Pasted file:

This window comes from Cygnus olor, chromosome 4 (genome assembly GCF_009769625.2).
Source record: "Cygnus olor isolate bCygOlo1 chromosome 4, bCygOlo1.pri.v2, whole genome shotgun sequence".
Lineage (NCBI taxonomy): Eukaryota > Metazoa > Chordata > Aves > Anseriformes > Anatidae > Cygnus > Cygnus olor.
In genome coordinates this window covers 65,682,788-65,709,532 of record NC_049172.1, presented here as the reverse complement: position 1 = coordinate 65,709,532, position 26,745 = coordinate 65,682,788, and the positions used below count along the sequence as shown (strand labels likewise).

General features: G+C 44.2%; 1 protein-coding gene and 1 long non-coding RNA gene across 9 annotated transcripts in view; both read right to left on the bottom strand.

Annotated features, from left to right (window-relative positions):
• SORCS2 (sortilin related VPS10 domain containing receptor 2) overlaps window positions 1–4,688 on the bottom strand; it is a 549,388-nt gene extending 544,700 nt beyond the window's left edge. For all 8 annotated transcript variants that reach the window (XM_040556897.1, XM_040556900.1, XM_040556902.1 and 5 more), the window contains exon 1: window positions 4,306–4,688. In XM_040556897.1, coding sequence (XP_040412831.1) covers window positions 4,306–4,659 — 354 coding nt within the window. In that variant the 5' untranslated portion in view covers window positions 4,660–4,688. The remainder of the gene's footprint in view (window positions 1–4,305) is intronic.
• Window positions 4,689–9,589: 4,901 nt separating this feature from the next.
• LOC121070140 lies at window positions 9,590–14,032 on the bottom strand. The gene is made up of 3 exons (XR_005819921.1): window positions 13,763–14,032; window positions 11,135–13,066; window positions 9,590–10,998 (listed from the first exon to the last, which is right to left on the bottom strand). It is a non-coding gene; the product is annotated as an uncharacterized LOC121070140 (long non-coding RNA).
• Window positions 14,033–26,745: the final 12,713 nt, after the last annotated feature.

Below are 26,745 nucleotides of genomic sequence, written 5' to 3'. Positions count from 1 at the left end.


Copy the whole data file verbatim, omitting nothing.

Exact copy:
This window comes from Cygnus olor, chromosome 4 (genome assembly GCF_009769625.2).
Source record: "Cygnus olor isolate bCygOlo1 chromosome 4, bCygOlo1.pri.v2, whole genome shotgun sequence".
Lineage (NCBI taxonomy): Eukaryota > Metazoa > Chordata > Aves > Anseriformes > Anatidae > Cygnus > Cygnus olor.
In genome coordinates this window covers 65,682,788-65,709,532 of record NC_049172.1, presented here as the reverse complement: position 1 = coordinate 65,709,532, position 26,745 = coordinate 65,682,788, and the positions used below count along the sequence as shown (strand labels likewise).

General features: G+C 44.2%; 1 protein-coding gene and 1 long non-coding RNA gene across 9 annotated transcripts in view; both read right to left on the bottom strand.

Annotated features, from left to right (window-relative positions):
• SORCS2 (sortilin related VPS10 domain containing receptor 2) overlaps window positions 1–4,688 on the bottom strand; it is a 549,388-nt gene extending 544,700 nt beyond the window's left edge. For all 8 annotated transcript variants that reach the window (XM_040556897.1, XM_040556900.1, XM_040556902.1 and 5 more), the window contains exon 1: window positions 4,306–4,688. In XM_040556897.1, coding sequence (XP_040412831.1) covers window positions 4,306–4,659 — 354 coding nt within the window. In that variant the 5' untranslated portion in view covers window positions 4,660–4,688. The remainder of the gene's footprint in view (window positions 1–4,305) is intronic.
• Window positions 4,689–9,589: 4,901 nt separating this feature from the next.
• LOC121070140 lies at window positions 9,590–14,032 on the bottom strand. The gene is made up of 3 exons (XR_005819921.1): window positions 13,763–14,032; window positions 11,135–13,066; window positions 9,590–10,998 (listed from the first exon to the last, which is right to left on the bottom strand). It is a non-coding gene; the product is annotated as an uncharacterized LOC121070140 (long non-coding RNA).
• Window positions 14,033–26,745: the final 12,713 nt, after the last annotated feature.

Below are 26,745 nucleotides of genomic sequence, written 5' to 3'. Positions count from 1 at the left end.